Human Gene Module / Chromosome 2 / DNMT3A

DNMT3ADNA (cytosine-5-)-methyltransferase 3 alpha

SFARI Gene Score
1
High Confidence Criteria 1.1
Autism Reports / Total Reports
11 / 21
Rare Variants / Common Variants
84 / 1
EAGLE Score
15.9
Strong Learn More
Aliases
DNMT3A, DNMT3A2,  M.HsaIIIA,  TBRS
Associated Syndromes
Tatton-Brown-Rahman syndrome
Chromosome Band
2p23.3
Associated Disorders
SCZ, ID, ASD
Genetic Category
Rare Single Gene Mutation, Syndromic, Genetic Association
Relevance to Autism

This gene was identified by TADA (transmission and de novo association) analysis of a combined dataset from the Simons Simplex Collection (SSC) and the Autism Sequencing Consortium (ASC) as a gene strongly enriched for variants likely to affect ASD risk with a false discovery rate (FDR) of <0.1 (Sanders et al., 2015); among the variants identified in this gene was one de novo loss-of-function (LoF) variant.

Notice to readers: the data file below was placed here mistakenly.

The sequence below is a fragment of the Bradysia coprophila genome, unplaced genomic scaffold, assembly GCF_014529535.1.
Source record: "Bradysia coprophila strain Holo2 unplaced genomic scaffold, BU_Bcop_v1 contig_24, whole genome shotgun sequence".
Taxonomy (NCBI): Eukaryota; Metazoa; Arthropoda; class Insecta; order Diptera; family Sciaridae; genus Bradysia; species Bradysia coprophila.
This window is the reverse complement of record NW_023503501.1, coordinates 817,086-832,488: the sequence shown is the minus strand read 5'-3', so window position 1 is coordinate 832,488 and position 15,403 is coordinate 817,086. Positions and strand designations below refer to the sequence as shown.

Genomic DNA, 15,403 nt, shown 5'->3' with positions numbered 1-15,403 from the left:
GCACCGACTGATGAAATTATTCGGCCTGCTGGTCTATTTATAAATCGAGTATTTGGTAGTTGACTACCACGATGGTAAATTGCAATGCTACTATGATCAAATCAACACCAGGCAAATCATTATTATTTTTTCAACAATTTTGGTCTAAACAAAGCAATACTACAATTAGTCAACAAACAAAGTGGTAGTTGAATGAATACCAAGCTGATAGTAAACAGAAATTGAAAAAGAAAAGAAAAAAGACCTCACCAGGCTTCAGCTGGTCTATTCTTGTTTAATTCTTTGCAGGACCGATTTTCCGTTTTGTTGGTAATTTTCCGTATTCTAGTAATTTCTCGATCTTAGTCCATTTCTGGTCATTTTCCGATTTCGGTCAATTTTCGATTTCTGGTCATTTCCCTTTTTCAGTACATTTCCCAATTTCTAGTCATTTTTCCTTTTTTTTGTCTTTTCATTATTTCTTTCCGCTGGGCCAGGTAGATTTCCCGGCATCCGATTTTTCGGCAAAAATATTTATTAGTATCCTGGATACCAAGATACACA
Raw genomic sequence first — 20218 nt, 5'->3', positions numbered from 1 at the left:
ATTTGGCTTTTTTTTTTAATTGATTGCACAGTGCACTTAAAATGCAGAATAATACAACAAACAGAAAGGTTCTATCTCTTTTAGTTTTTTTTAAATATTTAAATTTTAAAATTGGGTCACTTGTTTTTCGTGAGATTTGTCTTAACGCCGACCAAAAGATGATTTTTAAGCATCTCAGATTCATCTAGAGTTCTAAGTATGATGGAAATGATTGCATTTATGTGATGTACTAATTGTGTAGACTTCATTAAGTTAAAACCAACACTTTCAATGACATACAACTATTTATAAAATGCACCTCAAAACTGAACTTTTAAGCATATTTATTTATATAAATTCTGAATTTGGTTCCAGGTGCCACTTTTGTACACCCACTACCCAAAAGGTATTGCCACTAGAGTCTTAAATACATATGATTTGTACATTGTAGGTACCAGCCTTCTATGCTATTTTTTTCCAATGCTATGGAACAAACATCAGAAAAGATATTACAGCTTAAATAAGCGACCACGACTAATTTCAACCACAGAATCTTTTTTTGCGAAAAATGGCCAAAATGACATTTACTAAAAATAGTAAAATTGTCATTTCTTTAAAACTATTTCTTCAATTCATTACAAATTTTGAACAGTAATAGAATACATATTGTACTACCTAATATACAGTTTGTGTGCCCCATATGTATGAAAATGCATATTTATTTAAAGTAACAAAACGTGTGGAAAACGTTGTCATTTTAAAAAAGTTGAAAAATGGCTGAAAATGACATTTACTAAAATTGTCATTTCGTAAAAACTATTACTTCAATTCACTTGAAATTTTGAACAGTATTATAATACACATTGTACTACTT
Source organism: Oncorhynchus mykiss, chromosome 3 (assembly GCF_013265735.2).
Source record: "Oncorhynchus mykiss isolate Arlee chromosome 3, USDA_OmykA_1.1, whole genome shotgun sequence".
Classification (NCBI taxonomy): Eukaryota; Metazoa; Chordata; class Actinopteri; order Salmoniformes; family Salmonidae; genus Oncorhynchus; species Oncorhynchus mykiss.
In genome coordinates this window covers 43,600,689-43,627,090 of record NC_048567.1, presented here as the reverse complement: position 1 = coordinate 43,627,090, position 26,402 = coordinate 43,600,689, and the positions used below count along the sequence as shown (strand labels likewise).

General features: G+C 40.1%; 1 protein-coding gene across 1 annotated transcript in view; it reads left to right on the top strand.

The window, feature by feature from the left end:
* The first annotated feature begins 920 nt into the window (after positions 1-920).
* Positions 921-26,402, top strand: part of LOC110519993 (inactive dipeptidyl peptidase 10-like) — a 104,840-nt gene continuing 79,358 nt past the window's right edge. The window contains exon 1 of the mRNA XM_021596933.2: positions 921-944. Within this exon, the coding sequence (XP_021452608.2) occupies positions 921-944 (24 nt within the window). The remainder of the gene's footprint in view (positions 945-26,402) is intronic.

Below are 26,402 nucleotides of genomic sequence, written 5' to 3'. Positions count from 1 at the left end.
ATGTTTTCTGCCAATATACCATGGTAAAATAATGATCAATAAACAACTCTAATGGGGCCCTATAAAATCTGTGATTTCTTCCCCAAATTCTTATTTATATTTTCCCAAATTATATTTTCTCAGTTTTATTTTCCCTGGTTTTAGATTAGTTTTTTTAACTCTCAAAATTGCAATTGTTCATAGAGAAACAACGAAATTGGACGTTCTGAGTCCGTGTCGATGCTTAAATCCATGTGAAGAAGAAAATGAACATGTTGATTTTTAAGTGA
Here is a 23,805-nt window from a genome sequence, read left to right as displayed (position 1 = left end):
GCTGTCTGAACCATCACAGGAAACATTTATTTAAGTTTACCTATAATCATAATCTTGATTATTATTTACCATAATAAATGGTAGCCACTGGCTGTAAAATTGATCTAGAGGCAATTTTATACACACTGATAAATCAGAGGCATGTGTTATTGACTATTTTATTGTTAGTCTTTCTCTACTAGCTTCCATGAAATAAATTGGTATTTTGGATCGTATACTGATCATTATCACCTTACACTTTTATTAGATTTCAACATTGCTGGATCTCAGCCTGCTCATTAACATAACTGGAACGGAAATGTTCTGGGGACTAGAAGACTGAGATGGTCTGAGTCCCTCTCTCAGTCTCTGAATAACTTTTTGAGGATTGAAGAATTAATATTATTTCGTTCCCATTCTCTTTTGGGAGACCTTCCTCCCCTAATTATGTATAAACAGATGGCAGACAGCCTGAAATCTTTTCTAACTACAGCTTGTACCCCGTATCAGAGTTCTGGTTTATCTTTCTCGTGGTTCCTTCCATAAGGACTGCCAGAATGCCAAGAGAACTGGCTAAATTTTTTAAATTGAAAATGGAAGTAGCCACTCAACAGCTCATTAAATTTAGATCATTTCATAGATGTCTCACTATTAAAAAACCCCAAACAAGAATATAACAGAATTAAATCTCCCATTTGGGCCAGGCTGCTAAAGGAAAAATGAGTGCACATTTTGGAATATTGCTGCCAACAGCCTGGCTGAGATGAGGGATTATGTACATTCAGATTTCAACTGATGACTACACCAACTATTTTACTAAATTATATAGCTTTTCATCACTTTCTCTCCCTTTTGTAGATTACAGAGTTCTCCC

Molecular Function

The protein encoded by this gene is required for genome-wide de novo methylation and is essential for the establishment of DNA methylation patterns during development. It plays a role in paternal and maternal imprinting.

Reports related to DNMT3A (21 Reports)
# Type Title Author, Year Autism Report Associated Disorders
1 Support Detection of clinically relevant genetic variants in autism spectrum disorder by whole-genome sequencing Jiang YH , et al. (2013) Yes -
2 Support Mutations in the DNA methyltransferase gene DNMT3A cause an overgrowth syndrome with intellectual disability Tatton-Brown K , et al. (2014) No -
3 Support Synaptic, transcriptional and chromatin genes disrupted in autism De Rubeis S , et al. (2014) Yes -